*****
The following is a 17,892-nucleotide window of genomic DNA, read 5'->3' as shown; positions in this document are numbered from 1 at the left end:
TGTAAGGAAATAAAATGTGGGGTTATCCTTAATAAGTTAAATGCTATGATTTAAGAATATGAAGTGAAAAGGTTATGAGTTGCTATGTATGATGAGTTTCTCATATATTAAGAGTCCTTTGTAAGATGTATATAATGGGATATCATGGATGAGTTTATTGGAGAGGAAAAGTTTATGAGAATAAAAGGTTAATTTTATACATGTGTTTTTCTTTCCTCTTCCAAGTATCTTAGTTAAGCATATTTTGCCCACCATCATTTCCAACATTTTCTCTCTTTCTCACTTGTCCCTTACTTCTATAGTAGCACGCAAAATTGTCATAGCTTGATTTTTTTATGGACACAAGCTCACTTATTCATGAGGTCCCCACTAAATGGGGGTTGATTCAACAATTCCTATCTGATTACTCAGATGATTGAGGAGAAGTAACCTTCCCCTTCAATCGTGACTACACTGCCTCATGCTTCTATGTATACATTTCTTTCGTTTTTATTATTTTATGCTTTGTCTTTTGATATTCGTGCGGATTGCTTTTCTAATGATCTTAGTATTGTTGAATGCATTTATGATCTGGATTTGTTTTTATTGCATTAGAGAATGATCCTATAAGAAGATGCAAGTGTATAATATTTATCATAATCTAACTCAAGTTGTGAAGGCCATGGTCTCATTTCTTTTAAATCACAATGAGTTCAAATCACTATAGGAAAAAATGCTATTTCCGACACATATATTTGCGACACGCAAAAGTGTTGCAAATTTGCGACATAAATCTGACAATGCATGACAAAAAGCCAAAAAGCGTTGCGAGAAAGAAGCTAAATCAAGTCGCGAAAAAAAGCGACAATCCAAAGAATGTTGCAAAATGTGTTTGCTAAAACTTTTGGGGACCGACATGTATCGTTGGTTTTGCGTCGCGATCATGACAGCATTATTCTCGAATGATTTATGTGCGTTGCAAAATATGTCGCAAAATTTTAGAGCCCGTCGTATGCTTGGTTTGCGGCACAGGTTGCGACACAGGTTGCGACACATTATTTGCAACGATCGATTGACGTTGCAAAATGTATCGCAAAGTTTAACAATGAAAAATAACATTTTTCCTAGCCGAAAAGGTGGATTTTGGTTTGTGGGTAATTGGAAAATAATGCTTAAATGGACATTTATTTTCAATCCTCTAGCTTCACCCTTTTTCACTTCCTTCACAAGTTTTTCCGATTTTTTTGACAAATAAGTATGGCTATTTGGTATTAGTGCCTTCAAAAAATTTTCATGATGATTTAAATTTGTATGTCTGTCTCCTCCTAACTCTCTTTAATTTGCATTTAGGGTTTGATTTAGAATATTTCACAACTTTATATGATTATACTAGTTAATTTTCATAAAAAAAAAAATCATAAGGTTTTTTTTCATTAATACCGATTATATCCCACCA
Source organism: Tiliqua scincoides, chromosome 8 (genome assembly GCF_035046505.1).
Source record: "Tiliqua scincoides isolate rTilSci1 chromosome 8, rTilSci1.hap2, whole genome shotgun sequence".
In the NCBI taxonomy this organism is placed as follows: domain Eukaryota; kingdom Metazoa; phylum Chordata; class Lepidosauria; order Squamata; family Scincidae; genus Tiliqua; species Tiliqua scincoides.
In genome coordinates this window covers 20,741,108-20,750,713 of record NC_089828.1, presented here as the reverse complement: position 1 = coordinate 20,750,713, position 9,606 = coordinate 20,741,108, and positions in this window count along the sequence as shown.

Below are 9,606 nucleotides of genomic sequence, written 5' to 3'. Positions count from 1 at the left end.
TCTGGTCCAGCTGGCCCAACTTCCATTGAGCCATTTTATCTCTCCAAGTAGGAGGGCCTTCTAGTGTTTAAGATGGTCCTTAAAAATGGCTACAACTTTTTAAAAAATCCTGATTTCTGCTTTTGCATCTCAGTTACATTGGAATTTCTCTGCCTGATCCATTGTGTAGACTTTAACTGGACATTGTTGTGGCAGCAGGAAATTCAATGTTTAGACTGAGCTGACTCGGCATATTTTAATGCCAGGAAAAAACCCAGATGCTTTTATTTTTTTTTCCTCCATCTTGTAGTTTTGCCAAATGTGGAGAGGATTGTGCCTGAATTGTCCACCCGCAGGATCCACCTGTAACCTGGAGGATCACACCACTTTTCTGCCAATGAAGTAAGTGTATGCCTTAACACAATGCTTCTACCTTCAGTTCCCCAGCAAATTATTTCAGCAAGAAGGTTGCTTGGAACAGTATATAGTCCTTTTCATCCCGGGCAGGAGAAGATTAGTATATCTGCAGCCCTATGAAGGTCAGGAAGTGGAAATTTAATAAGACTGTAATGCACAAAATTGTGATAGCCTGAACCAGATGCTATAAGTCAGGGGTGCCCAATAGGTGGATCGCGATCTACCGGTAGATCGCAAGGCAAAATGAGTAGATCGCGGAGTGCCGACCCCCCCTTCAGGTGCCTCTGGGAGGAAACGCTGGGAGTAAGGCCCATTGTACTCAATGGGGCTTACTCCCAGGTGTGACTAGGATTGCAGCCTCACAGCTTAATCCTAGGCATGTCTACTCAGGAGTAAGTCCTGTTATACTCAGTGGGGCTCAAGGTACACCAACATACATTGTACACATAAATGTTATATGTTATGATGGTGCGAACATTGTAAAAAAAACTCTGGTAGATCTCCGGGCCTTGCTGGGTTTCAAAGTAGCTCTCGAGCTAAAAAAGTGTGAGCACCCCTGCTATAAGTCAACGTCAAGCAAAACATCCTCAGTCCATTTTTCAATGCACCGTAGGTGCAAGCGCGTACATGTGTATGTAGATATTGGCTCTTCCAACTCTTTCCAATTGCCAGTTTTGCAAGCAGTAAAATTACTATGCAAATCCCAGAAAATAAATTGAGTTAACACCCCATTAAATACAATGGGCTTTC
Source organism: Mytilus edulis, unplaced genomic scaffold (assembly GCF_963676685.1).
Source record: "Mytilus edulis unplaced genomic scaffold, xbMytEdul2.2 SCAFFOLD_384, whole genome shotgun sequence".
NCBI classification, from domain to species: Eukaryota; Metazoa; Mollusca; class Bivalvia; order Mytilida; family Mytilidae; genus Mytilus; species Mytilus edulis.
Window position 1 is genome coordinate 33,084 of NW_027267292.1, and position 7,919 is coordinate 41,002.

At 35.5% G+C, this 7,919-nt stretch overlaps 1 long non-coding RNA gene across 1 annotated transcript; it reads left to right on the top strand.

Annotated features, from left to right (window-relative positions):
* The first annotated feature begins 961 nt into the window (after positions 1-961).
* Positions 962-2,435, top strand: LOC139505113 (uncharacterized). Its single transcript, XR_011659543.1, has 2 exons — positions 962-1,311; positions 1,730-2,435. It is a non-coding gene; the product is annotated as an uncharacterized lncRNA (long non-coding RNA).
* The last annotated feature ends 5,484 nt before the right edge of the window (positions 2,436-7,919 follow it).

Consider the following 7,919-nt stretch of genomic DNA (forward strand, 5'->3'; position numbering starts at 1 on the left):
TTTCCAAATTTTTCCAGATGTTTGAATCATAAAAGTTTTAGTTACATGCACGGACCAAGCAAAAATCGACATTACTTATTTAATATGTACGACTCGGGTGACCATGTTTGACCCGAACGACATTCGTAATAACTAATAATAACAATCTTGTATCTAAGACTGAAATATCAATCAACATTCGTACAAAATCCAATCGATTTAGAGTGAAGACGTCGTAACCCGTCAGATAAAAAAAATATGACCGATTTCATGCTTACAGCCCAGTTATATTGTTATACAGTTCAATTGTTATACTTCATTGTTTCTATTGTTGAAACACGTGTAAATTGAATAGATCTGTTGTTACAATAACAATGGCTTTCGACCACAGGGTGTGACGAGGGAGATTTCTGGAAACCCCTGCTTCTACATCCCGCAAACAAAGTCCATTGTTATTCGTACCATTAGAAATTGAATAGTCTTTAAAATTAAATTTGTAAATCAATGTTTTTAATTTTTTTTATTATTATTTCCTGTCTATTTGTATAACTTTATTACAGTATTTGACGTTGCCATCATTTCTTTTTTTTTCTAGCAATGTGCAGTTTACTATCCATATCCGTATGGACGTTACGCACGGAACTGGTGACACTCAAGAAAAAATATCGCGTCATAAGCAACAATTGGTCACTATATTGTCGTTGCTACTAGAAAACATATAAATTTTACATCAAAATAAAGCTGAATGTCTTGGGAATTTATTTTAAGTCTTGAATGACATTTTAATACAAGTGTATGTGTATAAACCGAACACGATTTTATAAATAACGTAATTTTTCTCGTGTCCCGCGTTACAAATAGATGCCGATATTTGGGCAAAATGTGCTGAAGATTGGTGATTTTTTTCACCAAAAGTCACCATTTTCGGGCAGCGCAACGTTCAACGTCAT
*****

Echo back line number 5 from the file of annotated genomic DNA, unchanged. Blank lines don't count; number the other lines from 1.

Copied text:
In the NCBI taxonomy this organism is placed as follows: domain Eukaryota; kingdom Metazoa; phylum Chordata; class Lepidosauria; order Squamata; family Scincidae; genus Tiliqua; species Tiliqua scincoides.